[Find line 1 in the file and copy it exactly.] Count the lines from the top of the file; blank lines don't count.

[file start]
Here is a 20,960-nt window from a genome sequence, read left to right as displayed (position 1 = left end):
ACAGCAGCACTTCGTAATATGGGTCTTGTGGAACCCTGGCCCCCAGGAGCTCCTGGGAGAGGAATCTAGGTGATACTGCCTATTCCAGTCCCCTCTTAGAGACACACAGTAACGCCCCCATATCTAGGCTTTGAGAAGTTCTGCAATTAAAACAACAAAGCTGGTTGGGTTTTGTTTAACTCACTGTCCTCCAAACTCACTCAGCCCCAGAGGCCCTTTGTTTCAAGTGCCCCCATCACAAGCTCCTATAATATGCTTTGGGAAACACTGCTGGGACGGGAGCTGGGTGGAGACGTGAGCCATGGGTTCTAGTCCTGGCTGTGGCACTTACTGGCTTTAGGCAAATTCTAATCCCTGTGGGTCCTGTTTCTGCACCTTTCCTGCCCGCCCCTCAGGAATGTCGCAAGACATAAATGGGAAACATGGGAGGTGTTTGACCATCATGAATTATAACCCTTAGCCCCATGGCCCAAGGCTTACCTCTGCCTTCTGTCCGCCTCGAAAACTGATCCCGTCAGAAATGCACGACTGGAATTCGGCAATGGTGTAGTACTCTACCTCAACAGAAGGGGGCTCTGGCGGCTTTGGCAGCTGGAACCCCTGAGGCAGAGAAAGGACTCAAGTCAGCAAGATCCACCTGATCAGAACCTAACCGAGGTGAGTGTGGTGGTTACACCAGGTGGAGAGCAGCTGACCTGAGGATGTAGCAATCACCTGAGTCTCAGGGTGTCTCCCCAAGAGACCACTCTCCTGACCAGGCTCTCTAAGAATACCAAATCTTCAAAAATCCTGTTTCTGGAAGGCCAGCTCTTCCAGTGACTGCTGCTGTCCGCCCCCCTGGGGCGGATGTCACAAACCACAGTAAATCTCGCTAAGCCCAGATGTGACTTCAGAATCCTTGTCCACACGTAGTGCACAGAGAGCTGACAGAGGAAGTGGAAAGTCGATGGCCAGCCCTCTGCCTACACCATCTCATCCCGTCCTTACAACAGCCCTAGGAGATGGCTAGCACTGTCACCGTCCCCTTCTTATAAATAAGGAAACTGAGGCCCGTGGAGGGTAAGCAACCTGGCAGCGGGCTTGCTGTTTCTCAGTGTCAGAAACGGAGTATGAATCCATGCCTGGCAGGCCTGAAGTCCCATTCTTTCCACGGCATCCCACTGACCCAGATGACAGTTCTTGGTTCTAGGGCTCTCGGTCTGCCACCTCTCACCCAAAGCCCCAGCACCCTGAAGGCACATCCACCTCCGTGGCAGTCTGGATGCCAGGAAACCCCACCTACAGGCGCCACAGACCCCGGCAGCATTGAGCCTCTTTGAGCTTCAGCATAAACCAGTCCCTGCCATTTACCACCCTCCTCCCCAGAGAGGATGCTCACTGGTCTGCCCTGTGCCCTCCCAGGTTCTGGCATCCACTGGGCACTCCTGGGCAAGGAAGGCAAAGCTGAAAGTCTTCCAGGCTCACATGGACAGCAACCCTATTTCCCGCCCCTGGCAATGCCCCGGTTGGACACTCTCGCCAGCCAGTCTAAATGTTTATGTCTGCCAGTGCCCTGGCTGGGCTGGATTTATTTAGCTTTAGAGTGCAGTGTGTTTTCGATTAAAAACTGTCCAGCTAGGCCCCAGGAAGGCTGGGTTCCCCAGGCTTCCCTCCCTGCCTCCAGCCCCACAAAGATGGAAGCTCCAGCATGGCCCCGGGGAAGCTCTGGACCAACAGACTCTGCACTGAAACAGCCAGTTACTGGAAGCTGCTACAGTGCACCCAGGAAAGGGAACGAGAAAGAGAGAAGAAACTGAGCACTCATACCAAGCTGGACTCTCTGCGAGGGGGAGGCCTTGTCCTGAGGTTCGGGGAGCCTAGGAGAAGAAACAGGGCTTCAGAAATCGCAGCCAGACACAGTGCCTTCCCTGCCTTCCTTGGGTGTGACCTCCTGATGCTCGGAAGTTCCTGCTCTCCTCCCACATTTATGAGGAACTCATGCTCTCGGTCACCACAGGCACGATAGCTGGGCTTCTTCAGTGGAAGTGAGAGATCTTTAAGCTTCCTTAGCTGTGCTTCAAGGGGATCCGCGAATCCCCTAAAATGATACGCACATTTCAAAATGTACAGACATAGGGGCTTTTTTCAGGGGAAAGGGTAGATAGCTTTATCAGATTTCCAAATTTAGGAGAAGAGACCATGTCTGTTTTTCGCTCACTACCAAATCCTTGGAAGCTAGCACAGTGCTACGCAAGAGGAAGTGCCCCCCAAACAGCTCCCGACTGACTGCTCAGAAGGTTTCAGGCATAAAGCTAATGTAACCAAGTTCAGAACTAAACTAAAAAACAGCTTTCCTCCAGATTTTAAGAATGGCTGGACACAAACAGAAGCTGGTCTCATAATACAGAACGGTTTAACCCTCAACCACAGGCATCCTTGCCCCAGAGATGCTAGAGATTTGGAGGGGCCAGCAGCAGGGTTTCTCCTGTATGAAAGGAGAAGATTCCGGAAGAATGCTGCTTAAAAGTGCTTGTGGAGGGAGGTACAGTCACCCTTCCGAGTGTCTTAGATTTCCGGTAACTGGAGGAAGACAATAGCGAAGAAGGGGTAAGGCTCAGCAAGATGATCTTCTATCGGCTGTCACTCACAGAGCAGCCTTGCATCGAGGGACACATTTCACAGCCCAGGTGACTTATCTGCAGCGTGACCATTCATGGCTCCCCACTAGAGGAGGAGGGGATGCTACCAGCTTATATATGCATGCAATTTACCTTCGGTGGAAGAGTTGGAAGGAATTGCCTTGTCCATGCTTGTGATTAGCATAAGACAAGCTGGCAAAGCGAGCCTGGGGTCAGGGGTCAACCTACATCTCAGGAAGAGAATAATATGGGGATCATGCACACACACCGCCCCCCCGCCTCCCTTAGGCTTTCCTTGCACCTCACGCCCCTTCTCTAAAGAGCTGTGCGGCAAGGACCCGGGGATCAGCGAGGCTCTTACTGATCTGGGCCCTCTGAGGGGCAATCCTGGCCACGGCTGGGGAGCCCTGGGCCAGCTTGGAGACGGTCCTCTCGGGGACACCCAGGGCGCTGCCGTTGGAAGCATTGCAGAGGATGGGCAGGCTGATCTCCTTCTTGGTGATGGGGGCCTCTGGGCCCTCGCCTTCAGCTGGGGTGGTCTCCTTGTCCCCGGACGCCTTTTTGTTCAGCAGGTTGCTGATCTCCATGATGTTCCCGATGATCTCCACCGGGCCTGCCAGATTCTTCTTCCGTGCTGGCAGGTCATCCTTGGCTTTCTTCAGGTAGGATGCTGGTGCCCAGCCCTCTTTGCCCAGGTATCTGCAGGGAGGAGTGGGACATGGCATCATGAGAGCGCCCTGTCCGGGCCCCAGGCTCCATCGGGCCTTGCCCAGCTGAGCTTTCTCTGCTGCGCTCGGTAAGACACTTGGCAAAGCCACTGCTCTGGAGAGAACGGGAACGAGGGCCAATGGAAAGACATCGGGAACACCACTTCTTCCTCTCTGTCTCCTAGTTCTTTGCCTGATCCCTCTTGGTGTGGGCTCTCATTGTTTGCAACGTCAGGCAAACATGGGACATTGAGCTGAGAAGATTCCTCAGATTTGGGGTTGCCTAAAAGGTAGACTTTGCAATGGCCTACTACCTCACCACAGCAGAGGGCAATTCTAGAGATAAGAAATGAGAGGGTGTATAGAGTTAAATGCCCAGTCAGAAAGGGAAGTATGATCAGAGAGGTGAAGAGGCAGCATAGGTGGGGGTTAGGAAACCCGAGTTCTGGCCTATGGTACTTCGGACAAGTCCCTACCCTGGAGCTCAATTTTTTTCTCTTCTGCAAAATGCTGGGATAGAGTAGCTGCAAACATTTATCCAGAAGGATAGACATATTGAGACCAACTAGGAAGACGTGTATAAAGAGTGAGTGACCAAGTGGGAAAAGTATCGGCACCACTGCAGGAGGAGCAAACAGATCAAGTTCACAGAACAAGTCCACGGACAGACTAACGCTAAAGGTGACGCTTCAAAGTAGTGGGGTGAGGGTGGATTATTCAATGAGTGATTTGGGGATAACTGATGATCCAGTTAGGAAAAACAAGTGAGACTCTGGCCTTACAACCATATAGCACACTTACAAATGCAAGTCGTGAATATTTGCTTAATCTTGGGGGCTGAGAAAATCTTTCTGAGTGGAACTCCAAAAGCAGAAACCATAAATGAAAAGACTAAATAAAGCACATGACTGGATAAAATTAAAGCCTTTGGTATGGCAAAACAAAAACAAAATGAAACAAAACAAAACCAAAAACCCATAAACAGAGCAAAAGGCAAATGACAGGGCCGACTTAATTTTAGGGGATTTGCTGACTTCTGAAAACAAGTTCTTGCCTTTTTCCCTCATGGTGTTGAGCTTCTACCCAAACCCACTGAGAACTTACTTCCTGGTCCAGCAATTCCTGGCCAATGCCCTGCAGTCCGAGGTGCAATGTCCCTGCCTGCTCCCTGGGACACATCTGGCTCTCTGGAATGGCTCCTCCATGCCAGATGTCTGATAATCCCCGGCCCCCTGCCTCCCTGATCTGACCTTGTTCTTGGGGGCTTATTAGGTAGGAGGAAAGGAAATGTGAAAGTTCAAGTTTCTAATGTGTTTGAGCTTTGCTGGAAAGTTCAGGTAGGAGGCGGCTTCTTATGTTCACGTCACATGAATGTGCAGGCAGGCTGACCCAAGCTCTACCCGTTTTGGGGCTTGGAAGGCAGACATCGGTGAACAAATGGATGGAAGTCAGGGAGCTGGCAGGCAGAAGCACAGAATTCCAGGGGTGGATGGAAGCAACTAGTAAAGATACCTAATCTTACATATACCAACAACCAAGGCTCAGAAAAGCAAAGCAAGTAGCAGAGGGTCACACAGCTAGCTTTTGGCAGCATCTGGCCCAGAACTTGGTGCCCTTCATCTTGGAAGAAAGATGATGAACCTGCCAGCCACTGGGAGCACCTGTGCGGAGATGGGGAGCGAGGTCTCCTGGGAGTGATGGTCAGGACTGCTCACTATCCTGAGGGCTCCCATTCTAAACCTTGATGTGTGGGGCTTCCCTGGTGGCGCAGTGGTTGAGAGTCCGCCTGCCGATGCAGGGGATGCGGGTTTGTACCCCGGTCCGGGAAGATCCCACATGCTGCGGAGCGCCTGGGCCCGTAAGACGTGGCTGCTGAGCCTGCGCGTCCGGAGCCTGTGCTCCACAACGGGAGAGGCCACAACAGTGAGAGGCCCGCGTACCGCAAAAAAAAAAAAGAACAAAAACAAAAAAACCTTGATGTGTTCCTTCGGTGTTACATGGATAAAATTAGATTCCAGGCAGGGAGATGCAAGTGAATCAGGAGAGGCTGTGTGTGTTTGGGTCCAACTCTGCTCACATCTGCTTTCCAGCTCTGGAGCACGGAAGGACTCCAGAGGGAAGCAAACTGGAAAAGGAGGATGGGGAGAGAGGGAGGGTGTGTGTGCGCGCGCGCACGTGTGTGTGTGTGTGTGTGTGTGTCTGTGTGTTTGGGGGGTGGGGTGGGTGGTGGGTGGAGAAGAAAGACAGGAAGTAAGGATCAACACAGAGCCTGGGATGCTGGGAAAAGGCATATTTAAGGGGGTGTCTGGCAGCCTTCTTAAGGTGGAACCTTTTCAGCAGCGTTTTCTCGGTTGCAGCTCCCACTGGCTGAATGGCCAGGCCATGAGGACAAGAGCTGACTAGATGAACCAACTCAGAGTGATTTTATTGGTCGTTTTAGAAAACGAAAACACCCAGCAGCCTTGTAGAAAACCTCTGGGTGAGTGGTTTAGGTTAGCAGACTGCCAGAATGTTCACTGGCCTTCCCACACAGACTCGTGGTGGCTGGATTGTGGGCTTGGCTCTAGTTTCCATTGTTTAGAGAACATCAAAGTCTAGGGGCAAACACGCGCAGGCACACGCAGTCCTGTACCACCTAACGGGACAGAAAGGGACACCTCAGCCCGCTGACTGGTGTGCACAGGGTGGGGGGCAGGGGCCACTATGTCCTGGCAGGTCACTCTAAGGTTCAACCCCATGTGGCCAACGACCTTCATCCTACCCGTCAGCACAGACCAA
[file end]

Here is a 20,960-nt window from a genome sequence, read left to right as displayed (position 1 = left end):